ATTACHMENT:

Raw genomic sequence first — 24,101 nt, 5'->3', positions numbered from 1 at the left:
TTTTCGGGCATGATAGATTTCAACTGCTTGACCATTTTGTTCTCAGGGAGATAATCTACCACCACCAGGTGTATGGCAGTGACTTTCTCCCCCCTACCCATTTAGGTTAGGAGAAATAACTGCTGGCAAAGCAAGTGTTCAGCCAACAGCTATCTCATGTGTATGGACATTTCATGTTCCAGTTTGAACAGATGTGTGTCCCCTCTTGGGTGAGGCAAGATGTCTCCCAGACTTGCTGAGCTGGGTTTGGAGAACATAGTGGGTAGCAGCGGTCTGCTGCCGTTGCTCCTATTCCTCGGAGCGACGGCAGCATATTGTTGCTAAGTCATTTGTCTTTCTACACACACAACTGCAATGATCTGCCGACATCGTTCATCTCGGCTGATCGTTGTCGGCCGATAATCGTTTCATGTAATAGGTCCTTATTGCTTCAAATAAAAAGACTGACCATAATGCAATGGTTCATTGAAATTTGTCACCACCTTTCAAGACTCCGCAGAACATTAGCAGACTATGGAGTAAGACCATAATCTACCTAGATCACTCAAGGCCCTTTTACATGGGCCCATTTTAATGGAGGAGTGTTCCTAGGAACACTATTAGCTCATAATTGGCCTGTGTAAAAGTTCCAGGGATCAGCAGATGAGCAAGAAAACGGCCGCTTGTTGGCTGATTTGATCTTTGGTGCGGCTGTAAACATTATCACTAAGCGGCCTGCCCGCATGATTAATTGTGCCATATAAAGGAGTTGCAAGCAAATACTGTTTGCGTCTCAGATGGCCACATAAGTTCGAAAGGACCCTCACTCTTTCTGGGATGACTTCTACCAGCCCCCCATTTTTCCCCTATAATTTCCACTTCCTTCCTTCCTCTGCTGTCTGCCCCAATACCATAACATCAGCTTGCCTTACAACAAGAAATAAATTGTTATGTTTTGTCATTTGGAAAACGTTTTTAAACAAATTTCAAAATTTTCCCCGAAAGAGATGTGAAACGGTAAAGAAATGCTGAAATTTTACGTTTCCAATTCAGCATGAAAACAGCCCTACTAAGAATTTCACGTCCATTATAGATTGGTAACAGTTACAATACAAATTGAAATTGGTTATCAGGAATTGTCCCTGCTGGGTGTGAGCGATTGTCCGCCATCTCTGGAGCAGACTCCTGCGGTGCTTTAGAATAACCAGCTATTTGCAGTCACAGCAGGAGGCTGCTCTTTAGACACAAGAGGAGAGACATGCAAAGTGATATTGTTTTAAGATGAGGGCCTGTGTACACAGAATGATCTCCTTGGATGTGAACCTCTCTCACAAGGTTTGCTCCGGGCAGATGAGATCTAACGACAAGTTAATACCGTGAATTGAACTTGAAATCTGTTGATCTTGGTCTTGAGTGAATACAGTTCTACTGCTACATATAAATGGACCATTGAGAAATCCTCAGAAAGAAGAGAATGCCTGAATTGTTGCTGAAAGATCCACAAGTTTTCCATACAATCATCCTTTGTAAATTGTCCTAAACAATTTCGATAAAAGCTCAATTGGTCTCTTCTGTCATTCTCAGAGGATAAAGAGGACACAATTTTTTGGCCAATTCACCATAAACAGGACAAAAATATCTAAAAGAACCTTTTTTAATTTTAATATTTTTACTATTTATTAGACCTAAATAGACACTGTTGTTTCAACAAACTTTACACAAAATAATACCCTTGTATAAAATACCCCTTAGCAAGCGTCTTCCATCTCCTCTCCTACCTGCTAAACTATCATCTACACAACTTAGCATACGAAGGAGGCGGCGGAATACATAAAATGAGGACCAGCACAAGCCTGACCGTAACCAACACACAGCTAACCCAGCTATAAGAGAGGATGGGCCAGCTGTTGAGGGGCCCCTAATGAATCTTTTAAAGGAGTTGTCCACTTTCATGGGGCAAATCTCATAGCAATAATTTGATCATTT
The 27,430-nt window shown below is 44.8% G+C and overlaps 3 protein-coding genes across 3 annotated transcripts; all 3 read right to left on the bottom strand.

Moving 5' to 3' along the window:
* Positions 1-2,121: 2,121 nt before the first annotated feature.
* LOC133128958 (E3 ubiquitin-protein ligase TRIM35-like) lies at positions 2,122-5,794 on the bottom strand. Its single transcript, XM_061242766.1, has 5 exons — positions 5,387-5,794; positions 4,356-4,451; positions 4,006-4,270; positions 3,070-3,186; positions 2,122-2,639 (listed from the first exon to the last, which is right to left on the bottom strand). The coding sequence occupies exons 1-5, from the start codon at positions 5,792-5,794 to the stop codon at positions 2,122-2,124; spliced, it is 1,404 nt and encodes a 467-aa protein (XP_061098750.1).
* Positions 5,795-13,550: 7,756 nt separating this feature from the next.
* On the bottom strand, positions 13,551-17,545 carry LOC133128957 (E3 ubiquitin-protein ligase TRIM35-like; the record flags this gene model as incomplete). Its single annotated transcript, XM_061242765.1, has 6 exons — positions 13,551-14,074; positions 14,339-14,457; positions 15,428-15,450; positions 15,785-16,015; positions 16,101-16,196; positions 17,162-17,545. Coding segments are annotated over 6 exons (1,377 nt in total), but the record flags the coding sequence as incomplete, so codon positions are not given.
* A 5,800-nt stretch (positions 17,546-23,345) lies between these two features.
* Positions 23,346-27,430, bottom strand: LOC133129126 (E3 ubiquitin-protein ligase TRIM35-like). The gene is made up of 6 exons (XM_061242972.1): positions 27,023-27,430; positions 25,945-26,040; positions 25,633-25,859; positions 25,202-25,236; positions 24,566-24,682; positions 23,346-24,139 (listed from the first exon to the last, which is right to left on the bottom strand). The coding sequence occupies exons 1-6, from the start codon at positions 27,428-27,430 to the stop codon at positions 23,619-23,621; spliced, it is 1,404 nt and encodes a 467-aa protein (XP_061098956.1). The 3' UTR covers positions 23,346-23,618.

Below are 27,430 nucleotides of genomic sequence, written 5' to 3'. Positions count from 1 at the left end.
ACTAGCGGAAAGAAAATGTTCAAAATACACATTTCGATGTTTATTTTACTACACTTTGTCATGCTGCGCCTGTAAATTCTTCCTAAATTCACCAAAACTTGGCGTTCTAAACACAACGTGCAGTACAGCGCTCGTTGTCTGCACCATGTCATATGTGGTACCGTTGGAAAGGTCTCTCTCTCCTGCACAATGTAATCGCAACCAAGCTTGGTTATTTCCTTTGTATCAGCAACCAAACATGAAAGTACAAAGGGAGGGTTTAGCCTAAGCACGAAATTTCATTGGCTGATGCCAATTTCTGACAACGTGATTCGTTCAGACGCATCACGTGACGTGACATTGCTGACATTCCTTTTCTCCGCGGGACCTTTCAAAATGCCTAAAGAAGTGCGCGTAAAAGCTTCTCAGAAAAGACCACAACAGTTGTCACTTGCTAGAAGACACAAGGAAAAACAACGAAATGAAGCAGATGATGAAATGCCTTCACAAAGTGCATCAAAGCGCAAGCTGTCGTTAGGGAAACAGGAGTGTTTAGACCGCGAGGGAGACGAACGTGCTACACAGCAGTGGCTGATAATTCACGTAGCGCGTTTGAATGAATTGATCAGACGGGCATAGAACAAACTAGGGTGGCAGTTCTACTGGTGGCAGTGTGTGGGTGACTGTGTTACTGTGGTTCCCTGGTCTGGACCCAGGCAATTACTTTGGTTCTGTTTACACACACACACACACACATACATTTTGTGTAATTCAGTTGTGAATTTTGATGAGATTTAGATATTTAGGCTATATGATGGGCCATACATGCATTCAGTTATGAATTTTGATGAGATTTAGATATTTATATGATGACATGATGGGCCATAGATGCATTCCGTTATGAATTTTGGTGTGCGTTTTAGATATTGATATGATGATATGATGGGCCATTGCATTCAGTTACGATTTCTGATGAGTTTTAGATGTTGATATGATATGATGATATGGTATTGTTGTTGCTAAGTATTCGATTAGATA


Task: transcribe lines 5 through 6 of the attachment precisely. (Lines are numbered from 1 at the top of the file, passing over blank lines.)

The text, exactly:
* Positions 1-2,121: 2,121 nt before the first annotated feature.
* LOC133128958 (E3 ubiquitin-protein ligase TRIM35-like) lies at positions 2,122-5,794 on the bottom strand. Its single transcript, XM_061242766.1, has 5 exons — positions 5,387-5,794; positions 4,356-4,451; positions 4,006-4,270; positions 3,070-3,186; positions 2,122-2,639 (listed from the first exon to the last, which is right to left on the bottom strand). The coding sequence occupies exons 1-5, from the start codon at positions 5,792-5,794 to the stop codon at positions 2,122-2,124; spliced, it is 1,404 nt and encodes a 467-aa protein (XP_061098750.1).